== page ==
For months I'd been watching an empty storefront slowly become a new location for my favorite coffee place. The fact that this was in walking distance of our apartment was very exciting to me. I walked into the store, admiring the friendly surroundings.
Both the coffee and baked treats smelled so tempting. At the counter, I ordered my regular coffee drink, with the gift card Mom had given me for Christmas. It was now February. The past couple of months had been a bit bumpy, with my winding up in the hospital with a severe knee injury and then on to a subacute physical rehabilitation center. It made me smile when I came home and found out that the coffee place was open, welcoming me home.
When the woman rang up my drink, I noticed that she looked me up and down, from head to toe. It both confused and embarrassed me. But I knew that after being so sick, I looked worn out, not just a bit tired. I blushed, thinking I needed to make more of an effort when I left the house to make a good first impression.
I picked up my coffee drink at the counter and got into Mom's car. Then I glanced at my receipt.
"What's this? I got a senior discount!” I was stunned.
"Some places give them,” Mom replied.
"Do I look senior discount–ish?” I huffed.
Mom laughed. “You're going to be 50 in two weeks. Honey, you look your age."
You can count on Mom to be honest, but that was not the answer I wanted to hear. There are plenty of Hollywood celebrities who are 50 and look absolutely nothing like it — Halle Berry, Jennifer Lopez and Jennifer Aniston, to name a few. Jane Fonda and Tina Turner are past 50, and has anyone given them a senior discount?
I pulled down the mirror from the car's sun visor. I looked for clues. No makeup on. I winced and had to admit there was more gray in my hair than I've noticed before, especially right in the front. A big wrinkle showed in the morning sun. I was casually dressed, wearing a sweatshirt, yoga pants, sneakers and a winter jacket. But I was also walking with a cane and moving more slowly because my knee was still healing. My feelings were hurt, but I had to be fair and admit that if I'd looked at myself for a few seconds, I probably would have given myself a senior discount.
"Maybe I should start dying my hair,” I mumbled. I peeled open the straw and stuck it into my iced coffee.
A couple of weeks later, I went back to the coffee place. While no one had meant me anything but kindness, I felt like I were facing down a playground bully. I decided I needed to make more of an effort. Perhaps I couldn't look anything like Jennifer Aniston or Jane Fonda, but I could at least wear a bit of lipstick. There are a lot of reasons that no one is offering a Hollywood celebrity a senior discount. Stars always look their best when they walk out their front door! For now, I needed the cane and was still walking slowly.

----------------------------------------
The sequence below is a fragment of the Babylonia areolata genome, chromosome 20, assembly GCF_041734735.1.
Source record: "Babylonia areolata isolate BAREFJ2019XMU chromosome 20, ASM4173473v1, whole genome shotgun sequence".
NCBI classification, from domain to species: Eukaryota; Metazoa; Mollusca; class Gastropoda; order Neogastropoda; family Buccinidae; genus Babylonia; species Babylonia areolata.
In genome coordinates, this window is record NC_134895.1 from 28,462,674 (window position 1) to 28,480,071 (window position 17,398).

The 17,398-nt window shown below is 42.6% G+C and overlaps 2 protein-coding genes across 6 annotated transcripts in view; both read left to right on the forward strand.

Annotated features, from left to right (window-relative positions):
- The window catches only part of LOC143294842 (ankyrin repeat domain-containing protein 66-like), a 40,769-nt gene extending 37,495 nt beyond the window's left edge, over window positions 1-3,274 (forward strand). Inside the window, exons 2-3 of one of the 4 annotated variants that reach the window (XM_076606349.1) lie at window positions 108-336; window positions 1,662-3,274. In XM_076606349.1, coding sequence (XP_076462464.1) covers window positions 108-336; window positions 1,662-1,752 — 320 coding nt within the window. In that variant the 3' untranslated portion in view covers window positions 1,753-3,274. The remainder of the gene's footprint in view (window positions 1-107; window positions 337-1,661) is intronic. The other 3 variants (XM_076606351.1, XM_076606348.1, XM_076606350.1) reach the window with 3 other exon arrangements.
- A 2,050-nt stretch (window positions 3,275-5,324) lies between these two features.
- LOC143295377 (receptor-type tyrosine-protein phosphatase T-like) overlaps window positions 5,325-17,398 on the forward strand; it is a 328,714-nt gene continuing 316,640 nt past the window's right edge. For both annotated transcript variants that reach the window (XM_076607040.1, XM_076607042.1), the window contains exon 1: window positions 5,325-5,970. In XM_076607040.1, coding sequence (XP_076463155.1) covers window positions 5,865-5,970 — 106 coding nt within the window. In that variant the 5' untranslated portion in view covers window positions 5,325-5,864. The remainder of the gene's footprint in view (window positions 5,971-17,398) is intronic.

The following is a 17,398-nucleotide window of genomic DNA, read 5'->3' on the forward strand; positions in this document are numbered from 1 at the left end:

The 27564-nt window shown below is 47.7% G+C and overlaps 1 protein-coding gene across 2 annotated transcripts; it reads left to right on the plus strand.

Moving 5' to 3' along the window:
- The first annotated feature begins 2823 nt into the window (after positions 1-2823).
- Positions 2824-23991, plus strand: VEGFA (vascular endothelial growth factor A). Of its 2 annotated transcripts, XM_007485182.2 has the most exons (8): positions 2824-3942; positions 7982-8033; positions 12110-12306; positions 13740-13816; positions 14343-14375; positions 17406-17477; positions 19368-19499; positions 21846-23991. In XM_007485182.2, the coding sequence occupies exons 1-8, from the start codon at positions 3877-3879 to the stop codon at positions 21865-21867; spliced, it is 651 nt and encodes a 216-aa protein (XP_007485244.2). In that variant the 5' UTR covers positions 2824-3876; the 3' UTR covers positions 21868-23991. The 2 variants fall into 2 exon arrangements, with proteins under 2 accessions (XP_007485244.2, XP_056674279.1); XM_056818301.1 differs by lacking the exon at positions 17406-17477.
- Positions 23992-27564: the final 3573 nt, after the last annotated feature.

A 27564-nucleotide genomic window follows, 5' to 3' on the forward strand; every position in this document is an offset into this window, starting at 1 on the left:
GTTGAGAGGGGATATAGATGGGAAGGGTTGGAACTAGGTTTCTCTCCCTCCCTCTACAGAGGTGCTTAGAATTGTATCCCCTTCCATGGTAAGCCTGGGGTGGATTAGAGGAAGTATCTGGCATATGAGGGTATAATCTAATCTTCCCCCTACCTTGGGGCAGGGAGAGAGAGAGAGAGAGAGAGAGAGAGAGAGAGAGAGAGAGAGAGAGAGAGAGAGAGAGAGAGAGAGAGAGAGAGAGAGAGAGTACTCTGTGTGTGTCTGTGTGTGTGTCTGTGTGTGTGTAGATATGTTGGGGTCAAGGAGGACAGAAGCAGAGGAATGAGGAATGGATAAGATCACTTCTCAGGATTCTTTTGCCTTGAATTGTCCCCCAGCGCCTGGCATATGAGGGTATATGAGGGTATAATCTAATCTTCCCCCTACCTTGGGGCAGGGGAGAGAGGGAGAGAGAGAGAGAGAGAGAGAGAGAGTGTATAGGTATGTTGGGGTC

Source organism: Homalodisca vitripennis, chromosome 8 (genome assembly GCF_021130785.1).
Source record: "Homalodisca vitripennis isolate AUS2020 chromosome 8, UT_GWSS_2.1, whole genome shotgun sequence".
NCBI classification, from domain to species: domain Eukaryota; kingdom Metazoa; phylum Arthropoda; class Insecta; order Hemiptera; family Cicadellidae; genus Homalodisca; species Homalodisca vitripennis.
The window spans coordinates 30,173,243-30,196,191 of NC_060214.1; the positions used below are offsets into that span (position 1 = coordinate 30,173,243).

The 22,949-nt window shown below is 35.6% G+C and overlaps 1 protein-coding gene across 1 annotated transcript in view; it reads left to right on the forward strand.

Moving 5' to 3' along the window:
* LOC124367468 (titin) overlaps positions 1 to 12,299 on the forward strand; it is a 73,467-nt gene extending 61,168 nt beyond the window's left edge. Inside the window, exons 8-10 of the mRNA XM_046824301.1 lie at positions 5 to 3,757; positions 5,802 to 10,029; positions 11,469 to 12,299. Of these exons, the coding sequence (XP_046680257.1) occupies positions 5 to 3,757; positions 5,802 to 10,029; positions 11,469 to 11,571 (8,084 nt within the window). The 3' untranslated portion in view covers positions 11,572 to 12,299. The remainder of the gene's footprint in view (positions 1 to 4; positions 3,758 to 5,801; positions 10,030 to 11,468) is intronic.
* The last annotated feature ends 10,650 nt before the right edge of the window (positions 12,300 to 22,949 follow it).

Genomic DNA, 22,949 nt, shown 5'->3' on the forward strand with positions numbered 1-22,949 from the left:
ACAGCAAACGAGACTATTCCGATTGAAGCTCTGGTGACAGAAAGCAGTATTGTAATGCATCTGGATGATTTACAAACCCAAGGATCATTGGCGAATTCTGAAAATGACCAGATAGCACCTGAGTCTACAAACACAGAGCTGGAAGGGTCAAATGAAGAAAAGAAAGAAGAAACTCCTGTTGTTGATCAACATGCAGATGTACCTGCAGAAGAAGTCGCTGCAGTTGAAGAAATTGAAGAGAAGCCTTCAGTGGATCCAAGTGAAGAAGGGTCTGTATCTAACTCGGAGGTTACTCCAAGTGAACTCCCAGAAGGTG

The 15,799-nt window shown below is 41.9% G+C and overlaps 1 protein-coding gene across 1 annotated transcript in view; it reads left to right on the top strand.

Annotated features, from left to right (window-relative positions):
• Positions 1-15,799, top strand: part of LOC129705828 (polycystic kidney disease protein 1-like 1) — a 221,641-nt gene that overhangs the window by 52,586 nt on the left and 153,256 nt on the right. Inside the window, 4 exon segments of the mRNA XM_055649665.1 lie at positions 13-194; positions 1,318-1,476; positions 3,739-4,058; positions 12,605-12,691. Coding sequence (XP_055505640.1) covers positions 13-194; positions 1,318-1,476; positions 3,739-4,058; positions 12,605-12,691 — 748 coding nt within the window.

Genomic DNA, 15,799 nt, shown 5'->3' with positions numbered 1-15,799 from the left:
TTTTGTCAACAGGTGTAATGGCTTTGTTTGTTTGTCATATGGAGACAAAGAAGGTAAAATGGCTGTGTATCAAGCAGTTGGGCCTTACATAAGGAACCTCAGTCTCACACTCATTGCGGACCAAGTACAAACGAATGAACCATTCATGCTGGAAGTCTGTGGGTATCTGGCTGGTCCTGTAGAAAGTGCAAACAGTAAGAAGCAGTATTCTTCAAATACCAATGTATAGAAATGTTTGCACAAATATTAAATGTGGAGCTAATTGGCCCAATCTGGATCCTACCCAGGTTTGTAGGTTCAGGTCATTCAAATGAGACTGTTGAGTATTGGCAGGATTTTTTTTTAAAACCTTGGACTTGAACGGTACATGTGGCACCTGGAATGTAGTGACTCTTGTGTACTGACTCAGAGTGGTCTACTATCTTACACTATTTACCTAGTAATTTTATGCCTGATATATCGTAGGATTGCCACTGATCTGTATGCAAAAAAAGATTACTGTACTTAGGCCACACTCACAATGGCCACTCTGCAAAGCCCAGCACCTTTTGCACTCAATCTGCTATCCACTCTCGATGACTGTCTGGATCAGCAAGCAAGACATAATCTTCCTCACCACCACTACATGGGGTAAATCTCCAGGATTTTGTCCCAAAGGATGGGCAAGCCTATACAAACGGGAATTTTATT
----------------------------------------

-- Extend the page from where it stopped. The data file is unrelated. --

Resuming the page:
The woman who'd looked me up and down the first time was behind the counter. But this time she didn't seem to pay any extra attention to me. I smiled and ordered my drink. A small, secret thrill went through me when I noticed there was no discount applied to my receipt.
"Was everything OK?” Mom asked. Her tone of voice was cheery but with an edge of concern. She knew that my getting the discount had been a harsh wake-up call to being older.
"No discount this time,” I grinned.
"Well, you're 50. Some places will give you one,” Mom replied.
I sipped my coffee. Who was I to turn my nose up at a discount? Now I felt let down. I really did not have extra money. I always clip coupons and shop the sales. That was 30 cents, and if they wanted to give me a special discount because of my age, it should be in my pocket.
A few weeks later, I stopped at the coffee place. It was a cold day, and I was craving java. I couldn't resist making a stop while running a couple of errands in the shopping center.
A different woman I hadn't seen before took my order and applied the senior discount without looking at me.
I just saved 30 cents! I left the store, sipping my coffee, smiling and ready to finish my errands. Saving money was great!
Then I stopped. I found myself once again disappointed that I was getting the discount. Couldn't they call senior discounts something else? Maybe a life-experience discount?
I was finally walking without the cane. I still had a no-makeup look and hadn't gotten around to dying my hair. I was happy I was getting the senior discount — and then I wasn't! Was this a “senior moment"? I was definitely having a “senior-discount moment"!
I remembered when I was a little girl, that excitement of reaching my 10th birthday. Or turning sweet 16. Or being old enough to vote. We must have looked so young, but we felt so grown-up. Getting older used to be something to get excited about. Reaching 50, I was completely outfoxed. Did I want to save 30 cents on my coffee order — or not? Reaching double digits for the first time, I was chock-full of confidence about what came with my new age. Not anymore.
I needed a serious attitude adjustment. I was going to be 50, no matter what I did or how much lipstick I applied. Jennifer Aniston was still going to be her, and I was still going to be me. At least I got to keep a bit of extra money in my pocket. While I'd found the entire experience of the discount a real blow to my ego, my coffee order had always been 100 percent accurate and I'd never had to tap my foot, waiting for the baristas to make it. I order decaf joe, and not once have they accidentally caffeinated me.
Mom's gift card is still in my purse. It expires in 12 months. Lately, I've been making my coffee at home. Absolutely delicious and less than 30 cents a cup. It's also a discount that's not just for seniors!